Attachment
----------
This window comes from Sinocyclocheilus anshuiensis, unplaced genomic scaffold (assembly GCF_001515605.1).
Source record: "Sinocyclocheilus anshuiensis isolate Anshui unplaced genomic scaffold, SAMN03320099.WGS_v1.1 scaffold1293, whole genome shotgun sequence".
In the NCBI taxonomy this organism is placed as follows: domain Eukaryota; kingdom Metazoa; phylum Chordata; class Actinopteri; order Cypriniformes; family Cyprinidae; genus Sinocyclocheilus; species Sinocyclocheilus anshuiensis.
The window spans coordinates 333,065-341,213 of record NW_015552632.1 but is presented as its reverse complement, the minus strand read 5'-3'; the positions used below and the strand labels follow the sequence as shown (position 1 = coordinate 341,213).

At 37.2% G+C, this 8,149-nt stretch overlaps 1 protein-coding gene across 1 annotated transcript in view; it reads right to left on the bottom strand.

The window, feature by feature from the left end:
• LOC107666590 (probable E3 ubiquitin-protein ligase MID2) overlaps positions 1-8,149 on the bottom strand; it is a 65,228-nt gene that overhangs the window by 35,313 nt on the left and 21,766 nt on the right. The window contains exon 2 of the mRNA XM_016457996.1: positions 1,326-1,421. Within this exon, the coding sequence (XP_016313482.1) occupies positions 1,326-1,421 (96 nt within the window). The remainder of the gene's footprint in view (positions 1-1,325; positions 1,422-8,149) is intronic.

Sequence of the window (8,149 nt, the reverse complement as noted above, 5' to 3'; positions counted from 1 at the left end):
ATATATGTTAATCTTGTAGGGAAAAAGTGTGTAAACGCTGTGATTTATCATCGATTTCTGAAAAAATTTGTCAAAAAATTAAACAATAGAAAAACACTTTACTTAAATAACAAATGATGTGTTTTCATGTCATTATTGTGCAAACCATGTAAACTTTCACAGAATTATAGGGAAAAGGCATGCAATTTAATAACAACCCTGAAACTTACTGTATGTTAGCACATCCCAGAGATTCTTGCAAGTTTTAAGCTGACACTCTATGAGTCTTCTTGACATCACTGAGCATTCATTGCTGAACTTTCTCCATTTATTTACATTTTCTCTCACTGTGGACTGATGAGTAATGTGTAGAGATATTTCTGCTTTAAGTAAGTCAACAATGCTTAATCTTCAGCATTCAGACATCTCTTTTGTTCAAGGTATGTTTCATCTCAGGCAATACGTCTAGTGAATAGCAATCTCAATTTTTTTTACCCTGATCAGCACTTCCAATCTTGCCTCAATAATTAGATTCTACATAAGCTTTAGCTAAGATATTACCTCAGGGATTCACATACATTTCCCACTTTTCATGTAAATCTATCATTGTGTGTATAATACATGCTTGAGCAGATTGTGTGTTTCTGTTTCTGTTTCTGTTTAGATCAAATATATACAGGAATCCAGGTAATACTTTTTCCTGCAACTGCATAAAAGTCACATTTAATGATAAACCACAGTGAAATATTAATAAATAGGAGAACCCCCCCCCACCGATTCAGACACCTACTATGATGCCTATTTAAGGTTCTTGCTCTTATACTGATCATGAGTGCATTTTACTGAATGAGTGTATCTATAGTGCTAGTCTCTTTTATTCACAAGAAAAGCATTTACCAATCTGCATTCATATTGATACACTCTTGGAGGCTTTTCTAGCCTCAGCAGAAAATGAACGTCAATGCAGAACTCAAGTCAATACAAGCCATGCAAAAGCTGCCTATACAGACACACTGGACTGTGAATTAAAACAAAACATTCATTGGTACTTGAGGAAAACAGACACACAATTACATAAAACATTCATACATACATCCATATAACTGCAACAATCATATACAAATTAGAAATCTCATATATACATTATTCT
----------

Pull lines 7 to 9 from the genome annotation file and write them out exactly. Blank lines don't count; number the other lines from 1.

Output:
• LOC107666590 (probable E3 ubiquitin-protein ligase MID2) overlaps positions 1-8,149 on the bottom strand; it is a 65,228-nt gene that overhangs the window by 35,313 nt on the left and 21,766 nt on the right. The window contains exon 2 of the mRNA XM_016457996.1: positions 1,326-1,421. Within this exon, the coding sequence (XP_016313482.1) occupies positions 1,326-1,421 (96 nt within the window). The remainder of the gene's footprint in view (positions 1-1,325; positions 1,422-8,149) is intronic.

Sequence of the window (8,149 nt, the reverse complement as noted above, 5' to 3'; positions counted from 1 at the left end):
ATATATGTTAATCTTGTAGGGAAAAAGTGTGTAAACGCTGTGATTTATCATCGATTTCTGAAAAAATTTGTCAAAAAATTAAACAATAGAAAAACACTTTACTTAAATAACAAATGATGTGTTTTCATGTCATTATTGTGCAAACCATGTAAACTTTCACAGAATTATAGGGAAAAGGCATGCAATTTAATAACAACCCTGAAACTTACTGTATGTTAGCACATCCCAGAGATTCTTGCAAGTTTTAAGCTGACACTCTATGAGTCTTCTTGACATCACTGAGCATTCATTGCTGAACTTTCTCCATTTATTTACATTTTCTCTCACTGTGGACTGATGAGTAATGTGTAGAGATATTTCTGCTTTAAGTAAGTCAACAATGCTTAATCTTCAGCATTCAGACATCTCTTTTGTTCAAGGTATGTTTCATCTCAGGCAATACGTCTAGTGAATAGCAATCTCAATTTTTTTTACCCTGATCAGCACTTCCAATCTTGCCTCAATAATTAGATTCTACATAAGCTTTAGCTAAGATATTACCTCAGGGATTCACATACATTTCCCACTTTTCATGTAAATCTATCATTGTGTGTATAATACATGCTTGAGCAGATTGTGTGTTTCTGTTTCTGTTTCTGTTTAGATCAAATATATACAGGAATCCAGGTAATACTTTTTCCTGCAACTGCATAAAAGTCACATTTAATGATAAACCACAGTGAAATATTAATAAATAGGAGAACCCCCCCCCACCGATTCAGACACCTACTATGATGCCTATTTAAGGTTCTTGCTCTTATACTGATCATGAGTGCATTTTACTGAATGAGTGTATCTATAGTGCTAGTCTCTTTTATTCACAAGAAAAGCATTTACCAATCTGCATTCATATTGATACACTCTTGGAGGCTTTTCTAGCCTCAGCAGAAAATGAACGTCAATGCAGAACTCAAGTCAATACAAGCCATGCAAAAGCTGCCTATACAGACACACTGGACTGTGAATTAAAACAAAACATTCATTGGTACTTGAGGAAAACAGACACACAATTACATAAAACATTCATACATACATCCATATAACTGCAACAATCATATACAAATTAGAAATCTCATATATACATTATTCT